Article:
More focus on alternate energy sources

One of the things that I want to focus on at MoneyMax is energy. Here in Jamaica and the Caribbean there are concerns about our energy usage and production.

Today, in the Sunday Gleaner some articles about alternate energy were published to which I would like to bring your attention.

Cement producers exploring coal

Jamaica’s cement producers, by their estimates, can save roughly US$37 million (J$3.2 billion) annually by building their own coal power plant, as opposed to purchasing oil fuel from the national grid or any other source.

Carib CementThe article highlights that Carib Cement believes it can save US$8 million  annually from a US$70 million 40 megawatt coal plant, while a yet to be installed start-up, Cemcorp believes it can save US$29 million from a 30 megawatt coal plant, and a 9 megawatt co-generation plant.

Full story here

Brace for bigger JPS bills – New, accurate meters are installed This story while not directly related to alternate energy, is relevant as it discusses our energy consumption. Read story here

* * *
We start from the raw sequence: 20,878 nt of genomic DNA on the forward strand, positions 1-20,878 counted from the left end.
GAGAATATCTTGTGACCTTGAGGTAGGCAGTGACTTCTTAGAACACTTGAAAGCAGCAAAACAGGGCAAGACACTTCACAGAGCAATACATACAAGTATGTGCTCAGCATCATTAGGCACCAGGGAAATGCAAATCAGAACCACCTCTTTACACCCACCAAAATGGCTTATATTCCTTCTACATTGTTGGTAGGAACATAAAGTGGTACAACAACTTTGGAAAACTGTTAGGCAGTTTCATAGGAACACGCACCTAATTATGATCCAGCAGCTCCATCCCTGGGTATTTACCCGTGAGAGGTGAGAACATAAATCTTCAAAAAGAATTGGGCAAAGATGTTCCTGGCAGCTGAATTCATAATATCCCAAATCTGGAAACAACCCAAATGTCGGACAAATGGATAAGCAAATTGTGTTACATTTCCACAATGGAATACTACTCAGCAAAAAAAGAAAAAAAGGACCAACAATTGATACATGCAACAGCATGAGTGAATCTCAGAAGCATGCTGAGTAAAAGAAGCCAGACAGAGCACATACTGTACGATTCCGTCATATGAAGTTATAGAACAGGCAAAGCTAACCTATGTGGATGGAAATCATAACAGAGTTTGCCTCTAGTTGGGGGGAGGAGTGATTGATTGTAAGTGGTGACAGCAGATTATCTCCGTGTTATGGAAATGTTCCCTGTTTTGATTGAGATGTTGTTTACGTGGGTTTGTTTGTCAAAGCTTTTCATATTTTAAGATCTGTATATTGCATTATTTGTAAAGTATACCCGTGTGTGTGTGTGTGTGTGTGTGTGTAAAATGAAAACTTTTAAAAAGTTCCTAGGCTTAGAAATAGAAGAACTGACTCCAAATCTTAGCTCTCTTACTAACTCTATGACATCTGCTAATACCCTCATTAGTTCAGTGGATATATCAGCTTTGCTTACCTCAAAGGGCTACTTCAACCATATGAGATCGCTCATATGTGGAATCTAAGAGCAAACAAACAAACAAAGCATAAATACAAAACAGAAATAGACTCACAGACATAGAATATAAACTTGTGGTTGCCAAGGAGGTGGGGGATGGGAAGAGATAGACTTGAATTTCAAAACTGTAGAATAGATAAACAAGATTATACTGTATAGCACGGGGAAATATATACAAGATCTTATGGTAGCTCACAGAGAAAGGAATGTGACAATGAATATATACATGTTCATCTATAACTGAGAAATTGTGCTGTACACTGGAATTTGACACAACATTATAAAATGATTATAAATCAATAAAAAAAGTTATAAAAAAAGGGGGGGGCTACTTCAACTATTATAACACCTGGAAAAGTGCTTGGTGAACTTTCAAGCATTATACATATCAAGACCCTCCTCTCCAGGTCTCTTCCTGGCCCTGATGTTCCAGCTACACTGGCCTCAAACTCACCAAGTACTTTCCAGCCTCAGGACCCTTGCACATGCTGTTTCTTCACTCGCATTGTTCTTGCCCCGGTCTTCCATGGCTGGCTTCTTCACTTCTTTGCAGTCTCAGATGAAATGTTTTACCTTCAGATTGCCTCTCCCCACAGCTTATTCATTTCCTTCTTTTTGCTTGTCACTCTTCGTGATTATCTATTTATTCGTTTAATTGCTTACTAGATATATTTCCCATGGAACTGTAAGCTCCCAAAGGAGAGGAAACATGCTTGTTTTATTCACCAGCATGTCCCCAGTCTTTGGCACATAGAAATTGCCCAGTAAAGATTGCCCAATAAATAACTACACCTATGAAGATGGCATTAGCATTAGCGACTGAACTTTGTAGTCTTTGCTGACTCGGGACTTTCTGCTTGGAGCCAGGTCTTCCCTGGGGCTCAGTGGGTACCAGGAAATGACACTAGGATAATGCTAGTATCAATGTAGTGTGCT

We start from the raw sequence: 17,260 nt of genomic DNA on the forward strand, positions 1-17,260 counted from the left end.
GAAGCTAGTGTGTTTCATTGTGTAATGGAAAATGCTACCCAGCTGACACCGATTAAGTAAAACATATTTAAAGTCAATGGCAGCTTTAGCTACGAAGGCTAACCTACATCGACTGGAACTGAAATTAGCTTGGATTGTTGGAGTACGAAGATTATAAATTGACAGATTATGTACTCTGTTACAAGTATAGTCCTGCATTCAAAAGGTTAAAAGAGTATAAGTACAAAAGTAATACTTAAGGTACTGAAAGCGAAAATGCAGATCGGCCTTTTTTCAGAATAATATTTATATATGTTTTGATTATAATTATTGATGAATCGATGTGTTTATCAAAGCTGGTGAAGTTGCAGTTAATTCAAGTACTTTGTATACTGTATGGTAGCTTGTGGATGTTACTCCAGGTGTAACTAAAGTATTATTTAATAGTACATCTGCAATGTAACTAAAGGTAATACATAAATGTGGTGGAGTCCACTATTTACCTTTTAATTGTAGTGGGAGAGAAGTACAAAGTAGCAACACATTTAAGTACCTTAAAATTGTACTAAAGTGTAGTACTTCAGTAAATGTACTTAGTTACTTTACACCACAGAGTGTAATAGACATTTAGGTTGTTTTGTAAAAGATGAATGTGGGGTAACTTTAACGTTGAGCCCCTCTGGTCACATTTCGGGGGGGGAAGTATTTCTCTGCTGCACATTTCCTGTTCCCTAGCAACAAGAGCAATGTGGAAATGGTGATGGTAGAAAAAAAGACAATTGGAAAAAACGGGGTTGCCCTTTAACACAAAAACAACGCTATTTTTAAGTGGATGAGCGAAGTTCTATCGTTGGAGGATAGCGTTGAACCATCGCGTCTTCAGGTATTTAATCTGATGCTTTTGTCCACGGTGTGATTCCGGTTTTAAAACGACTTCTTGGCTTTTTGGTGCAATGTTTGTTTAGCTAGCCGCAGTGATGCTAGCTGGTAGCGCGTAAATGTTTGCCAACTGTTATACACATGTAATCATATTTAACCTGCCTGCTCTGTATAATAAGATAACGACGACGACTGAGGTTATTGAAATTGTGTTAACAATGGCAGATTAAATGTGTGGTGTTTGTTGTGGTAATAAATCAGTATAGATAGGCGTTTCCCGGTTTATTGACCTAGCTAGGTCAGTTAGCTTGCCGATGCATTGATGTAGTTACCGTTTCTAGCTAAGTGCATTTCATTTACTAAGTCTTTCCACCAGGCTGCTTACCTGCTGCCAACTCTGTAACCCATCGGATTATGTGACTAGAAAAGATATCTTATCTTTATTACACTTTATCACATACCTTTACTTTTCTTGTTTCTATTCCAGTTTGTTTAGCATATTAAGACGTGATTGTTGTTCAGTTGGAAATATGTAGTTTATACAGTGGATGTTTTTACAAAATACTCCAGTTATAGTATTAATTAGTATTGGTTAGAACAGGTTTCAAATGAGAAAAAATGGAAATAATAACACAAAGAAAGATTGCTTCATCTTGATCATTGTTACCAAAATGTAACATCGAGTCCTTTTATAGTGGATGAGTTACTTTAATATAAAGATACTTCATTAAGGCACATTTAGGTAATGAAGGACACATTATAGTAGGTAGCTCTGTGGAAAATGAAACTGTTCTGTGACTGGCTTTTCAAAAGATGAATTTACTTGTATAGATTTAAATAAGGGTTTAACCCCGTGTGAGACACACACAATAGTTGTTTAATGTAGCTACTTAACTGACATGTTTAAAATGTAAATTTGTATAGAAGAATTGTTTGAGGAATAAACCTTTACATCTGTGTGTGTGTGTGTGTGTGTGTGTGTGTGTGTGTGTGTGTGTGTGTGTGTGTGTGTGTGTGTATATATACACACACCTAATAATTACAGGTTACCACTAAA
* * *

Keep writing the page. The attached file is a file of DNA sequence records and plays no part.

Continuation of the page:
Capital & Credit launches ‘green’ loans

This was highlighted last week based on an ad that I saw in the paper. Now the Gleaner corroborates the story with more details.

Capital and Credit Financial Group is offering loans as low as 9.5 per cent, pitched at renewable energy sector through its merchant-banking arm. The loans, which are capped at J$5 million, can be used to finance renewable energy and solar water-heater systems.

Among the projects that new and existing clients of the merchant bank can use the funds to finance are windmills, solar panels or turbines. Loan recipients will get a maximum 10 years to repay.

Additionally, Capital and Credit Merchant Bank is also offering financing for solar water heaters up to a maximum of J$250,000 with repayment period of three years.

And apparently Capital and Credit is not the only one

Capital and Credit is one of the many institutions now pushing to ‘go green’.

Scotiabank has facilities in place that can be used for renewable-energy products, as well as government entities such as the EXIM Bank, National Housing Trust and the Development Bank of Jamaica.

Full story here

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